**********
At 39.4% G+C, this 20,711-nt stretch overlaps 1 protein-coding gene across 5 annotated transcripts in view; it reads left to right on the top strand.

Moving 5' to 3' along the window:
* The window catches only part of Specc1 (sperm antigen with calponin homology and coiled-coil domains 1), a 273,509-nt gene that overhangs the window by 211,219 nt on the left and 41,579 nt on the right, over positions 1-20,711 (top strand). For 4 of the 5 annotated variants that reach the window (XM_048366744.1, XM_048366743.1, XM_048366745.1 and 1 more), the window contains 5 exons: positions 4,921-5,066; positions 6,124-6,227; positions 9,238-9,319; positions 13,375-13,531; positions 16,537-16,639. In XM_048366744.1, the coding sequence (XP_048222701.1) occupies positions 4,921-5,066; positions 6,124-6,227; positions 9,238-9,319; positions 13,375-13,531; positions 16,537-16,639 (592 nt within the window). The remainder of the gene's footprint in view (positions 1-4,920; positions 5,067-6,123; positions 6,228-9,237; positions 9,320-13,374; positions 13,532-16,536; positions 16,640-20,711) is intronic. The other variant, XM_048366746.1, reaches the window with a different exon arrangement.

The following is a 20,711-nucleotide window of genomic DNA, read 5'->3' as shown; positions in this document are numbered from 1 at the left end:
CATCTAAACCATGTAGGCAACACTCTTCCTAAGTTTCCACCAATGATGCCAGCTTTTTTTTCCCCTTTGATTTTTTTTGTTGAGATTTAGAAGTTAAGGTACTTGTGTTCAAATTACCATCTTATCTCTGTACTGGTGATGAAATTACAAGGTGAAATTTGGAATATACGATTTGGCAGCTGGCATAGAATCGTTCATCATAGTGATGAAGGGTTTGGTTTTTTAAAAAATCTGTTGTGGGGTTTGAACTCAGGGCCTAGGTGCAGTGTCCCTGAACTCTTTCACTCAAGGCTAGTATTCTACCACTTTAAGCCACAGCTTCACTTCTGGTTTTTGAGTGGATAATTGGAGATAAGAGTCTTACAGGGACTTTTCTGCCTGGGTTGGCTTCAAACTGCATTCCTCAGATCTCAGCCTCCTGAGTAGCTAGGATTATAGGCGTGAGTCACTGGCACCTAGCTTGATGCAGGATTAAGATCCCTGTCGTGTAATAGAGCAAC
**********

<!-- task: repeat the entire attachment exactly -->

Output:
At 39.4% G+C, this 20,711-nt stretch overlaps 1 protein-coding gene across 5 annotated transcripts in view; it reads left to right on the top strand.

Moving 5' to 3' along the window:
* The window catches only part of Specc1 (sperm antigen with calponin homology and coiled-coil domains 1), a 273,509-nt gene that overhangs the window by 211,219 nt on the left and 41,579 nt on the right, over positions 1-20,711 (top strand). For 4 of the 5 annotated variants that reach the window (XM_048366744.1, XM_048366743.1, XM_048366745.1 and 1 more), the window contains 5 exons: positions 4,921-5,066; positions 6,124-6,227; positions 9,238-9,319; positions 13,375-13,531; positions 16,537-16,639. In XM_048366744.1, the coding sequence (XP_048222701.1) occupies positions 4,921-5,066; positions 6,124-6,227; positions 9,238-9,319; positions 13,375-13,531; positions 16,537-16,639 (592 nt within the window). The remainder of the gene's footprint in view (positions 1-4,920; positions 5,067-6,123; positions 6,228-9,237; positions 9,320-13,374; positions 13,532-16,536; positions 16,640-20,711) is intronic. The other variant, XM_048366746.1, reaches the window with a different exon arrangement.

The following is a 20,711-nucleotide window of genomic DNA, read 5'->3' as shown; positions in this document are numbered from 1 at the left end:
CATCTAAACCATGTAGGCAACACTCTTCCTAAGTTTCCACCAATGATGCCAGCTTTTTTTTCCCCTTTGATTTTTTTTGTTGAGATTTAGAAGTTAAGGTACTTGTGTTCAAATTACCATCTTATCTCTGTACTGGTGATGAAATTACAAGGTGAAATTTGGAATATACGATTTGGCAGCTGGCATAGAATCGTTCATCATAGTGATGAAGGGTTTGGTTTTTTAAAAAATCTGTTGTGGGGTTTGAACTCAGGGCCTAGGTGCAGTGTCCCTGAACTCTTTCACTCAAGGCTAGTATTCTACCACTTTAAGCCACAGCTTCACTTCTGGTTTTTGAGTGGATAATTGGAGATAAGAGTCTTACAGGGACTTTTCTGCCTGGGTTGGCTTCAAACTGCATTCCTCAGATCTCAGCCTCCTGAGTAGCTAGGATTATAGGCGTGAGTCACTGGCACCTAGCTTGATGCAGGATTAAGATCCCTGTCGTGTAATAGAGCAAC